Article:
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The Smith Manoeuvre
Old 09-28-2006, 11:03 PM   #1
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The Smith Manoeuvre

Financial planning manoeuvre allows deductibility of home mortgage interest

(Long excerpt)

Quote:
Fraser provides an example of the manoeuvre, supposing a homeowner has a $200,000 mortgage at 7 per cent mortgage rate for 25 years.

If this is a readvanceable mortgage, as the homeowner pays down the principal with monthly payments, he or she then immediately has that amount readvanced in order to invest in stocks, bonds or other real estate.

The interest on the amount that is readvanced is tax-deductible because it is used for investing purposes.

It amounts to splitting the mortgage into two sides; as the principal on one side is lowered, the principal on the other side goes up, keeping the total principal outstanding at $200,000.

Every time you get some extra cash to invest, especially with the tax refunds coming to you as you claim more and more interest as an expense, you first pay down the non-deductible side of the mortgage and then increase the deductible side as you funnel the money into investments.

Smith calculates that at the end of 25 years, assuming your investment rate of return came to 10 per cent annually (equivalent to the long-term return on Canadian stocks), you will have an investment portfolio of just over $509,000 and an "investment loan" mortgage of $200,000 on which interest being paid is fully tax-deductible. (Your investment return would have to be only 3 per cent to build the investment portfolio to match the $200,000 mortgage.)

"All that is required is that you arrange to have your financial planner reorganize the way your mortgage operates," Smith states, although he acknowledges that many financial planners still don't know about the Smith Manoeuvre.

If you wait to invest until after you've entirely paid down your home mortgage, which most people now are doing, you lose valuable compounding time for your investments and you won't build your retirement funds as fast as you should, he says.

Smith claims the Smith Manoeuvre is legal, having "been reviewed by Canada Revenue Agency and endorsed by economists, financial planners and financial institutions. It is a legal and common practice to deduct interest when you borrow to invest to produce income."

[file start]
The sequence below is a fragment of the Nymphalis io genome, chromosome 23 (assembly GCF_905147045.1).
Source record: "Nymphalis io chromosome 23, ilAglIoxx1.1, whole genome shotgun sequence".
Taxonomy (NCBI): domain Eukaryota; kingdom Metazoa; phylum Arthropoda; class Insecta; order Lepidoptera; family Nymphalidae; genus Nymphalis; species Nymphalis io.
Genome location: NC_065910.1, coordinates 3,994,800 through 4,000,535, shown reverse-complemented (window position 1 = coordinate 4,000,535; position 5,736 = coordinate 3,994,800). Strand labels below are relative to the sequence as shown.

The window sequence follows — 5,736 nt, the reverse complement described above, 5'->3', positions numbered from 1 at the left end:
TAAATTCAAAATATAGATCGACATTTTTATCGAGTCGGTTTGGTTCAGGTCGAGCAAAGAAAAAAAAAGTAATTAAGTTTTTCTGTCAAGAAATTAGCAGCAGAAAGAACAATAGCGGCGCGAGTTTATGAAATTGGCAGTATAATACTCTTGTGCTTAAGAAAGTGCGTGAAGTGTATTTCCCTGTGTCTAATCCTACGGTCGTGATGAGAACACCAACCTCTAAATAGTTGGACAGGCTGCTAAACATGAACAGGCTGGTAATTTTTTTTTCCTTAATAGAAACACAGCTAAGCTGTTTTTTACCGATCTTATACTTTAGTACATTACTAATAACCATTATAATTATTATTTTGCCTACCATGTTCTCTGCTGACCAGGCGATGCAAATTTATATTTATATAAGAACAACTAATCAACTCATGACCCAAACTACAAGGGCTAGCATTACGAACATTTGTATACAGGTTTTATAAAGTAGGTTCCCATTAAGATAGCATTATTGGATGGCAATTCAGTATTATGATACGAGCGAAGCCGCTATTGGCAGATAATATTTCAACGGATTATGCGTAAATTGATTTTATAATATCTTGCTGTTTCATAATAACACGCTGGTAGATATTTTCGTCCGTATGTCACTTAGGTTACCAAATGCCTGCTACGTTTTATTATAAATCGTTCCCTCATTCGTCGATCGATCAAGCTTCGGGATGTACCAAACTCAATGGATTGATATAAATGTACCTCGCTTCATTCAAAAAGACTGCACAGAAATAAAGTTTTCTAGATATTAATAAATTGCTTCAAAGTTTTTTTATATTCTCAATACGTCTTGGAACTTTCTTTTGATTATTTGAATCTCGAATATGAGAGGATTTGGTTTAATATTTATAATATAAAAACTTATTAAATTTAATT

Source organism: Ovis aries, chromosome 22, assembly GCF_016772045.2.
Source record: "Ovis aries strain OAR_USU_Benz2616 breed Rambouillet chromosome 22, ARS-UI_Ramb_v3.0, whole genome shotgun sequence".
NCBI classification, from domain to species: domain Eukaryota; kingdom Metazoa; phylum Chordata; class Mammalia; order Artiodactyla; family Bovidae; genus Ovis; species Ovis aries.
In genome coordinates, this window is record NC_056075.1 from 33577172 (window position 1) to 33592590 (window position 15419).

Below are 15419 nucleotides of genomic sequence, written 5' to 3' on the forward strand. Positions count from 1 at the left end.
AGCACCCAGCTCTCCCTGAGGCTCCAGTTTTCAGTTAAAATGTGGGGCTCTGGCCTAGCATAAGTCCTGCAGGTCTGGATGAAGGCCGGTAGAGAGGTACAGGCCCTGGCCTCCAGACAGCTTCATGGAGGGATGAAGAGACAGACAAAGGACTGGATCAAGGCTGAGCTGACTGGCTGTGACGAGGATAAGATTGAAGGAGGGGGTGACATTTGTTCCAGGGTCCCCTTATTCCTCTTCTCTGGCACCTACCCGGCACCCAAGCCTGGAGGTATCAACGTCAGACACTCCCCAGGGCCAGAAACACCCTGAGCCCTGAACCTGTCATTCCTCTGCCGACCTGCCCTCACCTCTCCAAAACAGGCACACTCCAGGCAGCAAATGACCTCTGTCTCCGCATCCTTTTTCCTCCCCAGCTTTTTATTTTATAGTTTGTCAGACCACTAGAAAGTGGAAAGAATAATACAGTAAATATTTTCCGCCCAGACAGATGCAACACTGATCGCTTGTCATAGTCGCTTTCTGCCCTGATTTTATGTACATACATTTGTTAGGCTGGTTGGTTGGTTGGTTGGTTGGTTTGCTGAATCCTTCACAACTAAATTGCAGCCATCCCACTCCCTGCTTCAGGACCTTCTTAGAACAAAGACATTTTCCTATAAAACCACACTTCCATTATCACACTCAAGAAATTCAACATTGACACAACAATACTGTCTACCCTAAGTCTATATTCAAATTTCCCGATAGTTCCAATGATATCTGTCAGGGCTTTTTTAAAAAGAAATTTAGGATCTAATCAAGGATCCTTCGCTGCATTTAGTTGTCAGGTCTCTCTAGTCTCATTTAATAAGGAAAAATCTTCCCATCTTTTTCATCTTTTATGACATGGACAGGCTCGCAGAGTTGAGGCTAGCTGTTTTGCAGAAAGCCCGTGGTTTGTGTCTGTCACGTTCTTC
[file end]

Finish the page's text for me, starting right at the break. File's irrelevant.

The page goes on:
I don't know if the same tax deduction exists in the US.


Is anyone familiar with this? Or do any of the financial geniuses on the board have any thoughts on this?
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Re: The Smith Manoeuvre
Old 09-29-2006, 09:57 AM   #2
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Re: The Smith Manoeuvre

I have a few questions:

1)What is the interest rate charged on the readvance? If it's like margin interest, and tied to short-term rates, could be nasty.

2)Like all "variations on a theme", Where's the study where people made it work...........

Bottom line, it doesn't sound all that different from the US< where people took out HELOCS to buy tech stocks, believing that their banker was going to "make them rich"...............
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Re: The Smith Manoeuvre
Old 09-29-2006, 10:03 AM   #3
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Re: The Smith Manoeuvre

Is this driven by the fact that mortgage interest is not deductible in Canada?
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Re: The Smith Manoeuvre
Old 09-29-2006, 10:08 AM   #4
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Re: The Smith Manoeuvre

Quote:
Originally Posted by Gumby
Is this driven by the fact that mortgage interest is not deductible in Canada?
I wpuld say with reservation..................ABSOLUTELY!!!
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Re: The Smith Manoeuvre
Old 09-29-2006, 10:22 AM   #5
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Re: The Smith Manoeuvre

So it is not entirely like speculating on tech stocks with money drawn from a HELOC. In fact, I suppose if you put the money in bonds with a tenor similar to the mortgage, it wouldn't necessarily raise your risk but would boost your returns due to moving the payments to the tax deductible side of the ledger. The key question is, as you noted, what is the rate on the readvance.
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Re: The Smith Manoeuvre
Old 09-29-2006, 10:24 AM   #6
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Re: The Smith Manoeuvre

Quote:
Originally Posted by Gumby
The key question is, as you noted, what is the rate on the readvance.
The average rate on margin interest has increased from 6-9% in little more than a year............

The cost of money could negate the investment return significantly...........
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Re: The Smith Manoeuvre
Old 09-29-2006, 10:34 AM   #7
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Re: The Smith Manoeuvre

For those posters who are Canadian, this topic has been discussed on what I think is Canada's best financial forum. This specific thread talks about more creative methods but does describe the original premice.

http://www.financialwebring.com/foru...opic.php?t=122
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Re: The Smith Manoeuvre
Old 09-29-2006, 10:49 AM   #8
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Re: The Smith Manoeuvre

Quote:
Originally Posted by kumquat
For those posters who are Canadian, this topic has been discussed on what I think is Canada's best financial forum.* This specific thread talks about more creative methods but does describe the original premice.*

http://www.financialwebring.com/foru...opic.php?t=122
Doesn't look like most of them are fans.............
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